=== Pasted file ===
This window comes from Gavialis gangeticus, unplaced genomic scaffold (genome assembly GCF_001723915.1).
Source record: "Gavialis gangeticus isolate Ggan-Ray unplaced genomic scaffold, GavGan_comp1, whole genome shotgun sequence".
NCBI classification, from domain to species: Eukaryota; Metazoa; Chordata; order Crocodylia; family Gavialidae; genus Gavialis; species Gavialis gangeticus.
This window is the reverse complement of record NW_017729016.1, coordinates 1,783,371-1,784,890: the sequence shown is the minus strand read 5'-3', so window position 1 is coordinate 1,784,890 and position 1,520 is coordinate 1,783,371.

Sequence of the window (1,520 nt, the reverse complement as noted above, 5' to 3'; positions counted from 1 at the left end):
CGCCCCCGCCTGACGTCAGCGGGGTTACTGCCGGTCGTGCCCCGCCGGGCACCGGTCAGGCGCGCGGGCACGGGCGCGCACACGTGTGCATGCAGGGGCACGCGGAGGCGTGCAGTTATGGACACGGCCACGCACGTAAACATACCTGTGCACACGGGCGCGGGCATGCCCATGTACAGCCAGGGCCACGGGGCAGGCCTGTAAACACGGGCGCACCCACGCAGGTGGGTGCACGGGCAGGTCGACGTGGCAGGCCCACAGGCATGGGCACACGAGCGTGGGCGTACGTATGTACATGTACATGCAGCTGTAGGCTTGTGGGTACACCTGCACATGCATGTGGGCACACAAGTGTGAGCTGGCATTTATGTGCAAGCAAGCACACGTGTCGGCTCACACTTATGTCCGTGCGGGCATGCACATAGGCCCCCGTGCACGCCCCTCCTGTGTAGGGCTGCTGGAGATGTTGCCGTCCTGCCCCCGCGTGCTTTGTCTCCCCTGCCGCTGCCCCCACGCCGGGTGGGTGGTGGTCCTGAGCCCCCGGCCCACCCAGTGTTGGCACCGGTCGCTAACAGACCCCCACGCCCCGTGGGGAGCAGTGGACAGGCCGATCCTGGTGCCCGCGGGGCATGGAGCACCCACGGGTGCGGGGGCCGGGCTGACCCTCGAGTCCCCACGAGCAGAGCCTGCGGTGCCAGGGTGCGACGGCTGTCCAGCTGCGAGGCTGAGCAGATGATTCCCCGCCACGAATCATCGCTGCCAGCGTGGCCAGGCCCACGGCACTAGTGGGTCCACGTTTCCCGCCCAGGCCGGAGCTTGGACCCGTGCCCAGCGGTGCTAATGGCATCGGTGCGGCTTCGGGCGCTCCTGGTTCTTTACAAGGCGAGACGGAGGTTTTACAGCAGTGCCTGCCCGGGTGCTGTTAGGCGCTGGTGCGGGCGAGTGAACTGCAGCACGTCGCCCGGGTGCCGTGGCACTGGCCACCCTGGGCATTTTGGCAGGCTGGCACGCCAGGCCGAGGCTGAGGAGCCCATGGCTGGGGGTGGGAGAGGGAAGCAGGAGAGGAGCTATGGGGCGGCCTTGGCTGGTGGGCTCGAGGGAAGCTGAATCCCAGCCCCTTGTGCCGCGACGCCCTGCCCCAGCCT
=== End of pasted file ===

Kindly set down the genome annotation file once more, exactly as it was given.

This window comes from Gavialis gangeticus, unplaced genomic scaffold (genome assembly GCF_001723915.1).
Source record: "Gavialis gangeticus isolate Ggan-Ray unplaced genomic scaffold, GavGan_comp1, whole genome shotgun sequence".
NCBI classification, from domain to species: Eukaryota; Metazoa; Chordata; order Crocodylia; family Gavialidae; genus Gavialis; species Gavialis gangeticus.
This window is the reverse complement of record NW_017729016.1, coordinates 1,783,371-1,784,890: the sequence shown is the minus strand read 5'-3', so window position 1 is coordinate 1,784,890 and position 1,520 is coordinate 1,783,371.

Sequence of the window (1,520 nt, the reverse complement as noted above, 5' to 3'; positions counted from 1 at the left end):
CGCCCCCGCCTGACGTCAGCGGGGTTACTGCCGGTCGTGCCCCGCCGGGCACCGGTCAGGCGCGCGGGCACGGGCGCGCACACGTGTGCATGCAGGGGCACGCGGAGGCGTGCAGTTATGGACACGGCCACGCACGTAAACATACCTGTGCACACGGGCGCGGGCATGCCCATGTACAGCCAGGGCCACGGGGCAGGCCTGTAAACACGGGCGCACCCACGCAGGTGGGTGCACGGGCAGGTCGACGTGGCAGGCCCACAGGCATGGGCACACGAGCGTGGGCGTACGTATGTACATGTACATGCAGCTGTAGGCTTGTGGGTACACCTGCACATGCATGTGGGCACACAAGTGTGAGCTGGCATTTATGTGCAAGCAAGCACACGTGTCGGCTCACACTTATGTCCGTGCGGGCATGCACATAGGCCCCCGTGCACGCCCCTCCTGTGTAGGGCTGCTGGAGATGTTGCCGTCCTGCCCCCGCGTGCTTTGTCTCCCCTGCCGCTGCCCCCACGCCGGGTGGGTGGTGGTCCTGAGCCCCCGGCCCACCCAGTGTTGGCACCGGTCGCTAACAGACCCCCACGCCCCGTGGGGAGCAGTGGACAGGCCGATCCTGGTGCCCGCGGGGCATGGAGCACCCACGGGTGCGGGGGCCGGGCTGACCCTCGAGTCCCCACGAGCAGAGCCTGCGGTGCCAGGGTGCGACGGCTGTCCAGCTGCGAGGCTGAGCAGATGATTCCCCGCCACGAATCATCGCTGCCAGCGTGGCCAGGCCCACGGCACTAGTGGGTCCACGTTTCCCGCCCAGGCCGGAGCTTGGACCCGTGCCCAGCGGTGCTAATGGCATCGGTGCGGCTTCGGGCGCTCCTGGTTCTTTACAAGGCGAGACGGAGGTTTTACAGCAGTGCCTGCCCGGGTGCTGTTAGGCGCTGGTGCGGGCGAGTGAACTGCAGCACGTCGCCCGGGTGCCGTGGCACTGGCCACCCTGGGCATTTTGGCAGGCTGGCACGCCAGGCCGAGGCTGAGGAGCCCATGGCTGGGGGTGGGAGAGGGAAGCAGGAGAGGAGCTATGGGGCGGCCTTGGCTGGTGGGCTCGAGGGAAGCTGAATCCCAGCCCCTTGTGCCGCGACGCCCTGCCCCAGCCT